Female officers need gear that allows them to climb fences and perform other demanding tasks.
The first woman police officer with arrest powers in the United States was Alice Stebbins Wells with the Los Angeles Police Department in 1909. According to LAPD online, Wells, a social worker before she was appointed as a police woman, was issued a telephone call box key, a book for first aid, a book of rules, and a policeman's badge on her first day of work. After being accused of misusing her husband's identity while wearing a dress and a policeman's badge she was issued a policewoman's badge. This marked the first adjustment in gear for women officers.
Wells' appointment led other departments in the nation to appoint women to their departments as well. There was some variation among the departments as to what was issued to their new women police officers, but a consistent rule for all of them was to have the women officers wear skirts as part of their uniform and forbid them from wearing any jewelry or make-up on duty.
Today, police departments across the nation and even around the world have advanced from requiring women police officers to wear skirts and skip the make-up. Gone are the days when a woman police officer was acting as a social worker with a badge, and they now fill as many roles as male police officers do. Many companies are adjusting what they manufacture and sell to specifically meet the needs of women police officers. This is after years of providing only unisex products and using a one size fits most business model.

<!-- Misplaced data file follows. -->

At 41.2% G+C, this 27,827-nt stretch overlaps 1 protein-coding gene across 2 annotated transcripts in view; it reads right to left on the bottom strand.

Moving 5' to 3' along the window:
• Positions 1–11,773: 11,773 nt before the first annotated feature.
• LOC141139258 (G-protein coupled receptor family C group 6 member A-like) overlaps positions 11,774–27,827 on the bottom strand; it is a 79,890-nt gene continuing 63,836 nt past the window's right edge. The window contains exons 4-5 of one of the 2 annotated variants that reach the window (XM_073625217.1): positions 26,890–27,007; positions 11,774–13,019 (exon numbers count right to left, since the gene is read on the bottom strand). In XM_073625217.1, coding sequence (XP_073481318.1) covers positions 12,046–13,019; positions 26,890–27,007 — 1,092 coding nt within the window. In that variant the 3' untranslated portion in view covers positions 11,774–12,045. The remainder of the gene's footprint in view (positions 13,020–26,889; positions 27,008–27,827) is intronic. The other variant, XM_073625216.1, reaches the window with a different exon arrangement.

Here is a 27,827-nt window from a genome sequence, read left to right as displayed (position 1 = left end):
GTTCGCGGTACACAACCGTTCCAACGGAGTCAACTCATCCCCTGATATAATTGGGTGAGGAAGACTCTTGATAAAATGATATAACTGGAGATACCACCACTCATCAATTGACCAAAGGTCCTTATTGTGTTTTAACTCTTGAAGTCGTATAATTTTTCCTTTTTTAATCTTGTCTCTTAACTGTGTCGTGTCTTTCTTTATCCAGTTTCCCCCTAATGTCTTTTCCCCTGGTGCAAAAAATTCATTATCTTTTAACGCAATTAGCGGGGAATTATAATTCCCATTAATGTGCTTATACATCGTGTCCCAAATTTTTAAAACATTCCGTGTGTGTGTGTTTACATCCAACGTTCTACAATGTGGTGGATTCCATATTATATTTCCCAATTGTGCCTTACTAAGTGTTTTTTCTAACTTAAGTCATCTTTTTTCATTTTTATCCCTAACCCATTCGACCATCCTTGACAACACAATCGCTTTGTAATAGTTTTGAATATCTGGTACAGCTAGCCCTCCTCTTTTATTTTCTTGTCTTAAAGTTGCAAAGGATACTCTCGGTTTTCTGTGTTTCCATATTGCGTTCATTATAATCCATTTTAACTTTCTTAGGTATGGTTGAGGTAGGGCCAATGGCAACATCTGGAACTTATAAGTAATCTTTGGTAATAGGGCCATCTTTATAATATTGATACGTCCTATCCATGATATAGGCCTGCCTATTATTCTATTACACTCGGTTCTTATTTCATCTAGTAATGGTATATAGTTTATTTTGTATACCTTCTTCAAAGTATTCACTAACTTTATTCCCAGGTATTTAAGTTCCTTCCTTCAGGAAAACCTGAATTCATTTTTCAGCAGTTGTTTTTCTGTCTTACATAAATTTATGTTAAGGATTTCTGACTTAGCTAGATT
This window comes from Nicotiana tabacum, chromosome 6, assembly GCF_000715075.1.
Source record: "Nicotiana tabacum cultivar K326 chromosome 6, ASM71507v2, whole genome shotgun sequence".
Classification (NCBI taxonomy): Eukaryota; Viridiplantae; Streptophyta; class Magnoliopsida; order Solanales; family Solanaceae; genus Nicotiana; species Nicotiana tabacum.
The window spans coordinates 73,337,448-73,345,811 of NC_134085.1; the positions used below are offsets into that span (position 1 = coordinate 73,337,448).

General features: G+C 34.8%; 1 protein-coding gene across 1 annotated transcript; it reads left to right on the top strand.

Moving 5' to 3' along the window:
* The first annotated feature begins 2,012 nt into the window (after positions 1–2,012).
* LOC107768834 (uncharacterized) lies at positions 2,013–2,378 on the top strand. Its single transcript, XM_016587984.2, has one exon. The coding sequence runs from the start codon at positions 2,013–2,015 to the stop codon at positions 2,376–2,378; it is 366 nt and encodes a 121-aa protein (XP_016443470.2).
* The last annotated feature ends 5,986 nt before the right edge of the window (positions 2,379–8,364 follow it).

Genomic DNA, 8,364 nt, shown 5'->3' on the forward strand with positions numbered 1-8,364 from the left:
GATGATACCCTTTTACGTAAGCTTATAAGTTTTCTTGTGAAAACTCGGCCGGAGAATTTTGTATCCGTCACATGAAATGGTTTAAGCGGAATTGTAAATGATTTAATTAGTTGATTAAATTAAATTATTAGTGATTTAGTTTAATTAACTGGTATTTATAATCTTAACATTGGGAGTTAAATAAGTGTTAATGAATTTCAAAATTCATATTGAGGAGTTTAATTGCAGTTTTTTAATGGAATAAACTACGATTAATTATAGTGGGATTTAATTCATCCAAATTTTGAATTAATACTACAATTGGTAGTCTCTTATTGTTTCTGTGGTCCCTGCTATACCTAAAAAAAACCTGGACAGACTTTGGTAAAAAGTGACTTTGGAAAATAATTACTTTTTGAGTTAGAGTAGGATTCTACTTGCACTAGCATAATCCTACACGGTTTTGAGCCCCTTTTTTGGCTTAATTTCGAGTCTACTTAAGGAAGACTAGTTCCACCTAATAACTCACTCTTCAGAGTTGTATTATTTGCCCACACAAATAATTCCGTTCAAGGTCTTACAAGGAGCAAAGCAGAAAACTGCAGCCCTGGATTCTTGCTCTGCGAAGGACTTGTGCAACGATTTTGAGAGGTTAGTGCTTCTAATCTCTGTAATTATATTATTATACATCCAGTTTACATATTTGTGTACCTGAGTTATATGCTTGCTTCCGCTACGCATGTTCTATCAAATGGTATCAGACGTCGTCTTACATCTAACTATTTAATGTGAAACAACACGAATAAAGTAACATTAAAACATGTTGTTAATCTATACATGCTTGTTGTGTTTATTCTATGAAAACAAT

With the ease of shopping online any police officer can find just about any gear, uniforms, or other necessary items needed to outfit them properly to work on duty or off duty. Not only can you find product catalogs online and links to suppliers near you, but you can also find video clips explaining everything about the gear you are looking for. This is changing how police officers purchase what they need to do their jobs. But a trusted local uniform store where patches can be sewn on and alterations can be made is still the first choice for officers.
This seems to be true especially for female officers. In testing law enforcement clothing for this article, I found that many companies offer women's uniform pants and shirts, but there is a large gap from company to company for sizing and fit. Due to this variance, a reliable uniform store with knowledgeable staff and quality alterations people is especially important.